It's everybody's BIS™

A positive surgical outcome includes much more than remedying the problem requiring surgery.

The patient experience, from initial anesthesia delivery through surgery and then recovery can be negatively impacted when not enough-or too much-anesthesia is used.

Recent, peer-reviewed evidence now suggests that brain function monitor guided anesthetic dosing may decrease the rate of postoperative delirium.

Brain function monitoring with Bispectral Index"' (BIS™) technology during surgical procedures gives you the ability to directly monitor the anesthetic effect on your patient's brain to optimize the anesthetic dosing.

This web page is intended as a resource to help you identify and reduce the risks of postoperative delirium in the elderly and patients at high risk.

Delirium: The Problem and Solution

In the clinical review "Anticipating and managing postoperative delirium and cognitive decline in adults",([FOOTNOTE=Lepouse, C., Lautner, C., et al. Emergence delirium in adults in postanaesthesia care unit. British Journal Anaesthesia. May 2, 2006;(96) 747-53.],[ANCHOR=View Abstract],[LINK=/content/covidien/websites/medtronic/com/en/covidien/support/clinical-evidence.html?id=852773]) the authors conclude:

  • "Neurobehavioral problems are common after surgery" and include "emergence delirium, postoperative delirium, and postoperative cognitive decline".
  • Delirium is defined as having "reduced clarity, inability to focus, disorientation, memory loss, speech problems and other factors".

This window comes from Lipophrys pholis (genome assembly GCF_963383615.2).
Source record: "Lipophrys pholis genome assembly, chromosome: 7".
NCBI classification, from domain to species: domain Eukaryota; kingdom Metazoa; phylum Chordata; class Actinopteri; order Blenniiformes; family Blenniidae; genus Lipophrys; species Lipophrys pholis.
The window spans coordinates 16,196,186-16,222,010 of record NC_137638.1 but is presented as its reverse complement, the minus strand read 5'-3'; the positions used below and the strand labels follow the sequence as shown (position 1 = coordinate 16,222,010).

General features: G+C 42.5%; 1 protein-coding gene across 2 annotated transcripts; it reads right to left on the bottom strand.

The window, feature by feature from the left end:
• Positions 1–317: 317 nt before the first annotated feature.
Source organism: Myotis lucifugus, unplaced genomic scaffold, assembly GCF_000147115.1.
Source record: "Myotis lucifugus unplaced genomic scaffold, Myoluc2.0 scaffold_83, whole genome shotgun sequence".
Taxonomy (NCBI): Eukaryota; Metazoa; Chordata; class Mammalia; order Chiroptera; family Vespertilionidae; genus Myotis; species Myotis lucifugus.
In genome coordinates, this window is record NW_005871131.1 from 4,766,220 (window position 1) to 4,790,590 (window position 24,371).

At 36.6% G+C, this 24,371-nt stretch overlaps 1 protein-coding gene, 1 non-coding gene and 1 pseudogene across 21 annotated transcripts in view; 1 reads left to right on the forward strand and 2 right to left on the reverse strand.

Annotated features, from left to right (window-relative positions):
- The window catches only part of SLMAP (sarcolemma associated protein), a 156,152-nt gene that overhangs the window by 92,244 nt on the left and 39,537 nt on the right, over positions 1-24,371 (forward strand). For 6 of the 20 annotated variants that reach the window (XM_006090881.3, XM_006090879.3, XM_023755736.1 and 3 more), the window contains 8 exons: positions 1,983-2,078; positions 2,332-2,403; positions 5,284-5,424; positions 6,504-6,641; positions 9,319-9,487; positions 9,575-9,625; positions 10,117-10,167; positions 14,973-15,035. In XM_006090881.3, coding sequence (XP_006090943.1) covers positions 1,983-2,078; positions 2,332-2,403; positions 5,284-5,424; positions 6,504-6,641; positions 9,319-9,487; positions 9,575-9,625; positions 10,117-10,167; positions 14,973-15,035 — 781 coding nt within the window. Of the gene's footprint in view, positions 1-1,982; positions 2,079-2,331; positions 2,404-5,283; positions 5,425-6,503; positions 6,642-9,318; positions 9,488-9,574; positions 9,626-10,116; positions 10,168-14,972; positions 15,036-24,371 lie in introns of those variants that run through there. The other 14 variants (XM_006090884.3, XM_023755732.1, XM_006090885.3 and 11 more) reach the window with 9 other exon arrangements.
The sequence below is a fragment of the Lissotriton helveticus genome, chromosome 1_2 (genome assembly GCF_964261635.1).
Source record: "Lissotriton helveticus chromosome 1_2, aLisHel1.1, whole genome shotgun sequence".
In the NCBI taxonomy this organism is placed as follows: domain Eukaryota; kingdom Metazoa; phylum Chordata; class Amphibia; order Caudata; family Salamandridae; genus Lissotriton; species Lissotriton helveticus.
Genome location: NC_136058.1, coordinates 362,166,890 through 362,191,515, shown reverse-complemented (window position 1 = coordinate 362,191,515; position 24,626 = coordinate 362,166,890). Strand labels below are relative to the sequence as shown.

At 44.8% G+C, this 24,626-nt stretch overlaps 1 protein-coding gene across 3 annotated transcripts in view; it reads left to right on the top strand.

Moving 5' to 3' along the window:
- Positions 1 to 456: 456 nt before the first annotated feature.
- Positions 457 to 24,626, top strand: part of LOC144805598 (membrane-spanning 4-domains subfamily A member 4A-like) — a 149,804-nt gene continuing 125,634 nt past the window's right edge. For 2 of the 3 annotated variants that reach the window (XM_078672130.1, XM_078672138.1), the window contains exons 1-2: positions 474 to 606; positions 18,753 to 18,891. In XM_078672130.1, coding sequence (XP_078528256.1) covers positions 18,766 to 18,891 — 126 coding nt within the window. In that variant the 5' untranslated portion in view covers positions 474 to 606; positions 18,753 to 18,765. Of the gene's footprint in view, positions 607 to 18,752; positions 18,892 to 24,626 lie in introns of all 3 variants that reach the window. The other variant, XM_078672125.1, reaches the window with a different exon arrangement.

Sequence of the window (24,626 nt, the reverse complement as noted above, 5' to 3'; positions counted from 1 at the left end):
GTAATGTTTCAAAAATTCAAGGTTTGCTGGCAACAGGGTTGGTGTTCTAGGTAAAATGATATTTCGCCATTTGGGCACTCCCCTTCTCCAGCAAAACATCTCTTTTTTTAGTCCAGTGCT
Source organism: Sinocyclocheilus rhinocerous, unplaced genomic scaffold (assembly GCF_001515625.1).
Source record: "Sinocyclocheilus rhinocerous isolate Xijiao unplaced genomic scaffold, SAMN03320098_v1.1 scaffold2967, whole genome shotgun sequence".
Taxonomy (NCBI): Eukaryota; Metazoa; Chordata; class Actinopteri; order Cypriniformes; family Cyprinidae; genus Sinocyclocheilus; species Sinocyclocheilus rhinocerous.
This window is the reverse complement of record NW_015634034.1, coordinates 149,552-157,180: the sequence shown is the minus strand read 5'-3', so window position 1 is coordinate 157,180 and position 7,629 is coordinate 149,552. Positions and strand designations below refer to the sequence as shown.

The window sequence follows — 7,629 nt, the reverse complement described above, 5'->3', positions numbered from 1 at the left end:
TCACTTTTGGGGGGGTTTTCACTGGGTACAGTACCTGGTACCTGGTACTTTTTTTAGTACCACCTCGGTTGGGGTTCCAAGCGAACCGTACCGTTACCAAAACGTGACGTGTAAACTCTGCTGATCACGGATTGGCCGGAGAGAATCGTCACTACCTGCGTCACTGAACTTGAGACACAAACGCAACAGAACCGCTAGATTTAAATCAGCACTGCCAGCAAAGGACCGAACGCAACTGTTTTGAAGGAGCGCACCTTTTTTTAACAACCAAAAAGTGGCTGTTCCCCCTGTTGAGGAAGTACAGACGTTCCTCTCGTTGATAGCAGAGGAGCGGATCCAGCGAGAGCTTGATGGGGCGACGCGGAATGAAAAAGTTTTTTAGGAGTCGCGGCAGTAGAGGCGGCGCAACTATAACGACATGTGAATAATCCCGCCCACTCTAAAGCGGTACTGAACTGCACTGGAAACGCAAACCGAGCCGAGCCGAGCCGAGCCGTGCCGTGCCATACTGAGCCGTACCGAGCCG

• "Postoperative delirium is the most severe form of delirium". In fact, it is "...tantamount to acute brain failure and should be considered akin to other postoperative organ failures".

The clinical team may not recognize more than 50% of delirium cases.([FOOTNOTE=de Lange, E., Verhaak, P.F., van der Meer, K. Prevalence, presentation and prognosis of delirium in older people in the population, at home and in long term care: a review. Int J Geriatr Psychiatry. Feb 28, 2013.],[ANCHOR=View Abstract],[LINK=/content/covidien/websites/medtronic/com/en/covidien/support/clinical-evidence.html?id=852771])

Risk Factors for Postoperative Delirium

Earlier research concluded that "univariate factors associated with delirium include age, preexisting cognitive impairment, greater preoperative functional limitations and a history of prior delirium".([FOOTNOTE=Selinger, S. Preventing Hospital Delirium. The New Old Age blog. New York Times Website. November 11, 2011. Accessed March 6, 2015.],[ANCHOR=View now],[LINK=http://newoldage.blogs.nytimes.com/2011/11/11/preventing-hospital-delirium/?_r=0]) However, in a more recent randomized controlled trial of 1155 patients, it was shown that "episodes of deep anesthesia (bispectral index score <20) were independently predictive for postoperative delirium".([FOOTNOTE=Inouye, Sharon K. et al. Postoperative Delirium in Older Adults: Best Practice Statement from the American Geriatrics Society. Intraoperative Measures to Prevent Delirium. J Am Coll Surg. 2014;220;2 ,136-148.e1.],[ANCHOR=View Abstract
],[LINK=/content/covidien/websites/medtronic/com/en/covidien/support/clinical-evidence.html?id=872770])

The type of operation and degree of operative stress is also a factor. For example, high-operative stress vascular procedures can carry a high risk of delirium in elderly patients - up to 36%.([FOOTNOTE=Leslie, D.L., Marcantonio, E.R., Zhang, Y., Leo-Summers, L., & Inouye, S.K. (2008). One-year health care costs associated with delirium in the elderly population. Archives of Internal Medicine. 168(1), 27-32.],[ANCHOR=View Abstract],[LINK=/content/covidien/websites/medtronic/com/en/covidien/support/clinical-evidence.html?id=852774])